This weekend, I noticed something interesting while booking a couple upcoming trips over the Thanksgiving and Christmas holidays, something that might increase the value of US Bank Flexpoints for certain redemptions.

Prior to 2018, US Bank Flexperks Travel Rewards Visa points could be redeemed for up to 2 cents each in airfare in $200 redemption bands through the US Bank’s contracted “Travel Rewards Center.” You could book multiple tickets on the same reservation, but you needed to pay for at least one ticket entirely with Flexpoints. For example, you could book two $500 tickets for 60,000 Flexpoints, or for 30,000 Flexpoints and $500.

On Sunday, I logged in to set about redeeming about 47,000 Flexpoints for two reservations with two tickets each. One reservation had two $200 tickets and the second, two $500 tickets. If you run the numbers, you notice this was the ideal situation for me: 47,000 Flexpoints are worth $700, so I’d be able to pay for one ticket on each reservation entirely with Flexpoints, and the second ticket with cash.

But oddly, when I actually went to book the ticket, US Bank offered to let me apply all 47,000 Flexpoints to the $1,000 reservation (leaving $300 leftover to pay in cash). I fiddled around with several options, and it seems to me US Bank no longer requires you to choose between paying with Flexpoints or paying with cash: you can now use any combination of Flexpoints and cash for any number of tickets, through the US Bank travel portal.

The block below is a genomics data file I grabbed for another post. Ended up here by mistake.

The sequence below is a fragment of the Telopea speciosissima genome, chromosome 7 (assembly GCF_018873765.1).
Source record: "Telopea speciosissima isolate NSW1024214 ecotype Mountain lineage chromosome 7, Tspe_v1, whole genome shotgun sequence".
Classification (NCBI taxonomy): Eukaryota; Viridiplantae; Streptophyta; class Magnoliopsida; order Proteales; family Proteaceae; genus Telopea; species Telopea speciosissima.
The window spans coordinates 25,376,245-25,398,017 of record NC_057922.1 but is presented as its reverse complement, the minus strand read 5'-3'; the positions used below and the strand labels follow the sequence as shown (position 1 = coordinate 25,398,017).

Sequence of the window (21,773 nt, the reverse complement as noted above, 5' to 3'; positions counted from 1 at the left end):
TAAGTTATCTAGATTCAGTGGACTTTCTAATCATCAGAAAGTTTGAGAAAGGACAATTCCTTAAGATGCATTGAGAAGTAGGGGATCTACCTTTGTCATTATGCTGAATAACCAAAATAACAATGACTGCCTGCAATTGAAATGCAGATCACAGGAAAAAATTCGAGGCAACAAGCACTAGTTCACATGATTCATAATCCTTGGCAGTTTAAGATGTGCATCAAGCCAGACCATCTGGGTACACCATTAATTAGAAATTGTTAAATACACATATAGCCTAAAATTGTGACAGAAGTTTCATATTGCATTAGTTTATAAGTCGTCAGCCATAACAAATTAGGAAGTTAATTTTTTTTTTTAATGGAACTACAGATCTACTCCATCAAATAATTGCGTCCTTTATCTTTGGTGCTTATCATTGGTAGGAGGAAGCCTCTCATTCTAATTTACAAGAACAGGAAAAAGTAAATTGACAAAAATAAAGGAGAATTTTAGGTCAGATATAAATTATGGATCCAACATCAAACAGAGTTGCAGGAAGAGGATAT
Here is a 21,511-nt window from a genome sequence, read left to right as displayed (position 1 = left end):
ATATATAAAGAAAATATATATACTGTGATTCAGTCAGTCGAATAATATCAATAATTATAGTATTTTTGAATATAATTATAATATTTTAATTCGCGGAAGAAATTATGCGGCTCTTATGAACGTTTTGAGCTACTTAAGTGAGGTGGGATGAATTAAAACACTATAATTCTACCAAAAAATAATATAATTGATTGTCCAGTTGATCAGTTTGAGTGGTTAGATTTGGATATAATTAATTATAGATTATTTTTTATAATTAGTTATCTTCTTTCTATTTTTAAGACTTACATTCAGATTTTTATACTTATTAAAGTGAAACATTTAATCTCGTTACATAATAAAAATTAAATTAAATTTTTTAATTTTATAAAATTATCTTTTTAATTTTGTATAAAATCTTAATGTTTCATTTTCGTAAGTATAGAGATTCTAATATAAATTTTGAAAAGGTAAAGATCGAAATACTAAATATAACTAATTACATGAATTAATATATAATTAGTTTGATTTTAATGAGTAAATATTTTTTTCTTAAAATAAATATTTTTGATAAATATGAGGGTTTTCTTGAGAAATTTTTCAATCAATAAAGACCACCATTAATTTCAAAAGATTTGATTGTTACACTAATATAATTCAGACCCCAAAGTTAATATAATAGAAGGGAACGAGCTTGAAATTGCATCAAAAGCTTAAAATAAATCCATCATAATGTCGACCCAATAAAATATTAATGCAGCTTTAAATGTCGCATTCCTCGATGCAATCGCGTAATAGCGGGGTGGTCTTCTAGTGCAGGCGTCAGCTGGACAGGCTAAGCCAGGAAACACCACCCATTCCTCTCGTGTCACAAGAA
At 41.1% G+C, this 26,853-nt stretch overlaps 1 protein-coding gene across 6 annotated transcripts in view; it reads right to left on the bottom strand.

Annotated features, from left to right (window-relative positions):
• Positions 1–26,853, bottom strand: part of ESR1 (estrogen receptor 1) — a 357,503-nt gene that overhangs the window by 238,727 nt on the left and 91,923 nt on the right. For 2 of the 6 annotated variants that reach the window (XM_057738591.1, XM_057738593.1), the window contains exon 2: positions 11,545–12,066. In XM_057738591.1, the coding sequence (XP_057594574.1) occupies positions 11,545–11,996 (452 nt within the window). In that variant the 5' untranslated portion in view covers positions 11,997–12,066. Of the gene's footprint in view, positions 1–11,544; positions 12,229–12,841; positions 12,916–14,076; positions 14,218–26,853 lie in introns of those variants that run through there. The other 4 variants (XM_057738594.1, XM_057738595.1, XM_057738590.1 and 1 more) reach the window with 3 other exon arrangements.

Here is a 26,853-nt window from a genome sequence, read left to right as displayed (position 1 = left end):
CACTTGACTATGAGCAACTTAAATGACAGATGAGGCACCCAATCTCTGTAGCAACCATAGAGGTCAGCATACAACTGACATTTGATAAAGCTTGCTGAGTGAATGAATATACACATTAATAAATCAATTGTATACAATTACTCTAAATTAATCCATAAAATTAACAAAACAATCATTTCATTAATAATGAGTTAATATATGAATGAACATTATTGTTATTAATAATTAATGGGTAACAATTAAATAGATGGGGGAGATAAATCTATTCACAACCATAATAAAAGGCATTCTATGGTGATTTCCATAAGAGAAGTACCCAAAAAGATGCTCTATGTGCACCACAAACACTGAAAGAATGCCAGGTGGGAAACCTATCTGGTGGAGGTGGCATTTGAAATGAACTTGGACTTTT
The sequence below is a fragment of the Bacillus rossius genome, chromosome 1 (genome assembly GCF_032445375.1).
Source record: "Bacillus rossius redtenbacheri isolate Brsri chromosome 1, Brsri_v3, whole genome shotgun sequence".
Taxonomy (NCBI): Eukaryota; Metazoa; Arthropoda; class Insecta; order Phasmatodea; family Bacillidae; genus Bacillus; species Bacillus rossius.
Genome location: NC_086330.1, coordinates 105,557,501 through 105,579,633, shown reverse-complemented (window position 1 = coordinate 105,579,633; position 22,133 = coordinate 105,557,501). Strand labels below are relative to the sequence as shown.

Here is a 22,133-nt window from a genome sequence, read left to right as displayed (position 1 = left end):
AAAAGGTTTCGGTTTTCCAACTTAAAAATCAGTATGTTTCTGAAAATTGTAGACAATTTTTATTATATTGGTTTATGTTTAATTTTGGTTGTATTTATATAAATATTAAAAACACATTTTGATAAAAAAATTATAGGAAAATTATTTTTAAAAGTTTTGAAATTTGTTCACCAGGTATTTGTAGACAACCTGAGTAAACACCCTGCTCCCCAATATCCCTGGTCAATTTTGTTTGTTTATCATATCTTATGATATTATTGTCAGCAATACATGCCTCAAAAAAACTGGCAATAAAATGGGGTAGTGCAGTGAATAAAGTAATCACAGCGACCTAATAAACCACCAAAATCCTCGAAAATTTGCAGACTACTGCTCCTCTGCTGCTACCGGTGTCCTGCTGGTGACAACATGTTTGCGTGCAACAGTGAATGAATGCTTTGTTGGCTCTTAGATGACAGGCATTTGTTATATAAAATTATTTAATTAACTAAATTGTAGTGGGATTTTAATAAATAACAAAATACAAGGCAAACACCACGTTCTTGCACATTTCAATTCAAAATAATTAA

Why it matters

There are two key reasons you might be interested in this change, if you weren’t already aware of it:

  • It’s the easiest way to completely empty your Flexperks balance. Since you can redeem any number of Flexpoints, up to your entire balance, for 1.5 cents each towards travel through the Travel Rewards Center, you never need to worry about having too many points or leaving orphaned points in your account. By contrast, Real-Time Rewards redemptions require you to have enough Flexpoints to cover the entire amount of your purchase, possibly causing you to over-earn, or orphan, small Flexpoint balances.